- Mechelle Voepel, espnW.com
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Maryland's women's hoops team caught a tough break before this season even started: Point guard Brene Moseley suffered a torn ACL and is out for the year. But Terrapins coach Brenda Frese doesn't have to look far to see that it could be a lot worse. Take the misfortune with Maryland's football team.
No, we're not talking about the fact that gridiron Terps have been wearing some the most garish uniforms in the history of organized sports. We mean their bizarre quarterback crisis: The Terps have lost four football players to injury -- three of them had ACL tears -- as well as another who transferred in the offseason.
Now Maryland doesn't have any eligible quarterbacks on scholarship left. So this past Saturday, linebacker Shawn Petty -- who had last played QB in high school -- was the guy taking the snaps.
"We were just talking about that," Frese said recently. "When you're a coach, you're often in your own bubble. But I realized they literally have gone through all their quarterbacks."
So in comparison, it doesn't sound as dire to have lost one point guard to graduation (Anjale Barrett) and her projected replacement as a starter (Moseley) to injury. Although Maryland got more bad news Wednesday with the confirmed ACL injury of reserve center Essence Townsend, who was injured Monday. It leaves the Terps with just nine players.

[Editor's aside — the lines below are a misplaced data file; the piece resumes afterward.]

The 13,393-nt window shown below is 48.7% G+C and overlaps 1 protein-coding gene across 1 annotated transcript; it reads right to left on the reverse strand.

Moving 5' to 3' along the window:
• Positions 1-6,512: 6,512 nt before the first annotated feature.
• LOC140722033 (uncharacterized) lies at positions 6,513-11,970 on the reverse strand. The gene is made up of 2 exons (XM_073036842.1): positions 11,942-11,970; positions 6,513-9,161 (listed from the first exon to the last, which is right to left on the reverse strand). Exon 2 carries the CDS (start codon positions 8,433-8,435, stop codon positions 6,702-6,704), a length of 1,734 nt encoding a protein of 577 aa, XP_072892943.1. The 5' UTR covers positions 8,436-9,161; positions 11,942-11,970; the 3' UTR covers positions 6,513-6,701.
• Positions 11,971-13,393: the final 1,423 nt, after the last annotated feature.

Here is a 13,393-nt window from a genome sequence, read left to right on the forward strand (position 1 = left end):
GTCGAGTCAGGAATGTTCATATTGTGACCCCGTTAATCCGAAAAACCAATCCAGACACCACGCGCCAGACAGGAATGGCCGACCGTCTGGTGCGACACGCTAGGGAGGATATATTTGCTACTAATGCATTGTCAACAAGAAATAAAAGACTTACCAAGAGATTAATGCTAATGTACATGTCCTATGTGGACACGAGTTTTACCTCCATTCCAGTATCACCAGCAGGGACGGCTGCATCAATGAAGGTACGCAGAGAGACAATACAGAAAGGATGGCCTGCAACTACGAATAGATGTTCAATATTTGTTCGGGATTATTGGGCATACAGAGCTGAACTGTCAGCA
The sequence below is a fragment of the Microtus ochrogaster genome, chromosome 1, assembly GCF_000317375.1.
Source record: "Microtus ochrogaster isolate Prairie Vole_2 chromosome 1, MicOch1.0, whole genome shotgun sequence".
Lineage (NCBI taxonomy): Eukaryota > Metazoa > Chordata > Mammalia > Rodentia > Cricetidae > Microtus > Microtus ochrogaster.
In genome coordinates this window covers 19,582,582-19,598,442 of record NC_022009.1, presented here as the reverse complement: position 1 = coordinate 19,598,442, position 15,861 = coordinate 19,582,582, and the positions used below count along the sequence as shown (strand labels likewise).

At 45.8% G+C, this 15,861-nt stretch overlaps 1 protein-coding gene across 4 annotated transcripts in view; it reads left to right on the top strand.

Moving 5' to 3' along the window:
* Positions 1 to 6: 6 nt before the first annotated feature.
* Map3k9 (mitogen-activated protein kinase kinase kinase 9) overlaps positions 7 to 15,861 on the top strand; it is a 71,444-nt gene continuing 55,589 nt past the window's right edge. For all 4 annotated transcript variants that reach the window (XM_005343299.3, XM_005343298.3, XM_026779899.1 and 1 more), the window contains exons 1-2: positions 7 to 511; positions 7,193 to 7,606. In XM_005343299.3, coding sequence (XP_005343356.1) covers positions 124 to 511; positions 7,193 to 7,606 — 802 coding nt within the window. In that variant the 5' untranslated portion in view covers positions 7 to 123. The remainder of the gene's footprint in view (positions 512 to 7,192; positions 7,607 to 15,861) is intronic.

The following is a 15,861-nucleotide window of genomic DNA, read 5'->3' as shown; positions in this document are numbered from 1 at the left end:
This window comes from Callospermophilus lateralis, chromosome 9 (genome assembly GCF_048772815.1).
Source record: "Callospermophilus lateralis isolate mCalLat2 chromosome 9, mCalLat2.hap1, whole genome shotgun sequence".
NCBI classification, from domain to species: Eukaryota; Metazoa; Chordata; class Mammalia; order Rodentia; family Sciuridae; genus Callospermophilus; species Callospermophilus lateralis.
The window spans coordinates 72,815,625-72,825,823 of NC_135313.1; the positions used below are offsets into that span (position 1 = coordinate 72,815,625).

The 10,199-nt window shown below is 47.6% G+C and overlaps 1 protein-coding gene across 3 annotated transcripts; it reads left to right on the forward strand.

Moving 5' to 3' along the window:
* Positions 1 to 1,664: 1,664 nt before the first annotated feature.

But it helps when you're relentlessly optimistic, which Frese always is, and you have a player such as Alyssa Thomas.
The 6-foot-2 Thomas is listed as a forward, but she has the skills to actually help out with the point-guard chores when needed. And she definitely has the mentality. Plus, she has expanded her offensive repertoire overall.
"I've worked on my jump shot and extending my range, so the defense has to play me honestly," Thomas said. "I don't want to be thought of as only a slasher who attacks the rim."
Last year, Thomas led the Terps in scoring (17.2 ppg) but also had their second-most assists: 113, to just 85 turnovers.
"She's really strong and powerful coming down the floor," Frese said of Thomas, who was the 2012 ACC player of the year. "The difference for her as a junior is she really knows how to make the right pass to the right person. And she's also a difficult matchup to have to defend [at the point]. Now with the body control that she has, she's pretty special to watch."
Most of Maryland's point-guard duties, though, will go to another junior: 6-foot Laurin Mincy. She was the team's second-leading scorer last season (13.1 ppg) and really didn't play point guard. But Frese, even before losing Moseley, was working with Mincy on the floor general's role.
"She's really good at it," Frese said of Mincy, who had 74 assists to 69 turnovers as a sophomore. "She's very versatile. I feel like she has a tremendous opportunity. And we'll obviously have some 'point guard by committee.'"
Chloe Pavich is one of the rookies expected to sometimes be in the driver's seat. Meanwhile, Katie Rutan, a transfer from Xavier who's eligible this season at Maryland, is expected to play a good deal at shooting guard.